Yes, there’s a new addition to the food delivery app game. Move over Ubereats, Doordash, Grubhub, Curbngo… Did we get them all? We definitely missed a few. But none are as convenient as Instacart, which shopped for you in any of your local national retailers and delivered for a small fee. Then, like confused toddlers, we left all the groceries outside, wiped every item thrice with bleach wipes, and power-washed the ground they sat on until we got each item inside one by one. Oh, the stories we will tell our grandchildren...

Food Boxes:

A chesed shel emes on every level. Food for families whose budgets were stretched by layoffs or unexpected medical bills, enough milk to feed a herd of hungry calves, and, yes, a solid excuse to get out of the house and wait on line for an hour every Thursday. Never, in the history of frum civilization, have a group of minivans waited more patiently. Want to cut the line? Be my guest. And yes, did it force us to be creative with some out-of-the-box (pun very much intended) ingredients? Sure. It’s like real-life Chopped every week. But then again, there’s no way we would have developed our famous Hot Dog Bun, Falafel, and Canned Peach Salad without it.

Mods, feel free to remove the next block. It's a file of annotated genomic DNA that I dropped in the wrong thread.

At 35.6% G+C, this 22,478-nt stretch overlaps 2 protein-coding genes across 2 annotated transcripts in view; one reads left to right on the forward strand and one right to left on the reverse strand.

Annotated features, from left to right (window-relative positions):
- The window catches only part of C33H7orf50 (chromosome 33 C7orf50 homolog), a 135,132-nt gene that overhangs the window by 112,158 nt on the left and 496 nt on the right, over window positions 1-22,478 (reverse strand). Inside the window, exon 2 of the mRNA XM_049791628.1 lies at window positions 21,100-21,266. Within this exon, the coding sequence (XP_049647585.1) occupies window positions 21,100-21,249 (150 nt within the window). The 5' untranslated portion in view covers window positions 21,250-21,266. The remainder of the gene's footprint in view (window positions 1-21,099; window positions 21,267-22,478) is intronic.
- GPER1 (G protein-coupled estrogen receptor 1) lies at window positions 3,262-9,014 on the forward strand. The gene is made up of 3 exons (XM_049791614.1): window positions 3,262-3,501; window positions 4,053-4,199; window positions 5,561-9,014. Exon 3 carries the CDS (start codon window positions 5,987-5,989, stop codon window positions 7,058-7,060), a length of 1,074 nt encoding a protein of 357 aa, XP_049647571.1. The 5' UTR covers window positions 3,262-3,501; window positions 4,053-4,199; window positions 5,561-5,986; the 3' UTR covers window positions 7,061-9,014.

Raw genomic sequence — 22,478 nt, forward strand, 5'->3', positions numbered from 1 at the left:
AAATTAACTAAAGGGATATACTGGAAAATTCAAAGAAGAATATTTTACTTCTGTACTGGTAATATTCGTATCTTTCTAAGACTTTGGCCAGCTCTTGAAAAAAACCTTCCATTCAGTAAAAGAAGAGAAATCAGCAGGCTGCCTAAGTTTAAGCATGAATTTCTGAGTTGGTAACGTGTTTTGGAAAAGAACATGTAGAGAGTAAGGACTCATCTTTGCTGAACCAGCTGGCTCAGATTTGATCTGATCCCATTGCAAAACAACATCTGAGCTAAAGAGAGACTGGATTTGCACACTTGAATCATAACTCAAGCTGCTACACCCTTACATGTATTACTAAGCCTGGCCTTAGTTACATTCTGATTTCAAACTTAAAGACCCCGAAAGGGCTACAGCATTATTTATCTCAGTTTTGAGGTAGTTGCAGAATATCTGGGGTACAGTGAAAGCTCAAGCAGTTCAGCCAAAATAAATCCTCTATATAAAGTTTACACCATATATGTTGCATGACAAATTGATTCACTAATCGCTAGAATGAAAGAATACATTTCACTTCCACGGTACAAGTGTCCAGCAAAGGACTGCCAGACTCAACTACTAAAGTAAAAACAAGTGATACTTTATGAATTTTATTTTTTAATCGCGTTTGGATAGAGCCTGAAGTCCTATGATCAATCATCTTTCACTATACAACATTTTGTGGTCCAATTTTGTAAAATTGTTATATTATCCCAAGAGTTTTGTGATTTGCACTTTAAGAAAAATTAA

Real-life data shows that 93 percent of current sourdough moms have considered making sourdough pre-COVID but decided it was too much of an undertaking to pursue. The timed feedings, the burping, the gentle handling… It’s basically a newborn. But a pandemic will cause people to do crazy things, including undertaking a hobby that requires multiple hours of work a day (it’s only a few minutes every hour, we heard you, Chanie Nayman, you’re still crazy) and showing people unsolicited pictures of their newest addition. You guys, it’s just bread. What do you all have against yeast anyway? Which brings us to:


Sourdough’s rebellious sister. Liberally coated in olive oil, relaxing on a sheet tray like she owns the place, this is the bread for when a boring loaf won’t cut it. What started out as an innocent way to use up sourdough discard (sorry, yes, we know how we sound) morphed into a cooking/crafting two-for-one, for those using vegetable scraps to create full-blown murals in the bread. And while we would love to make (good-hearted) fun of this, it just sounds too delicious.

J and J Cream Cheese Shortage: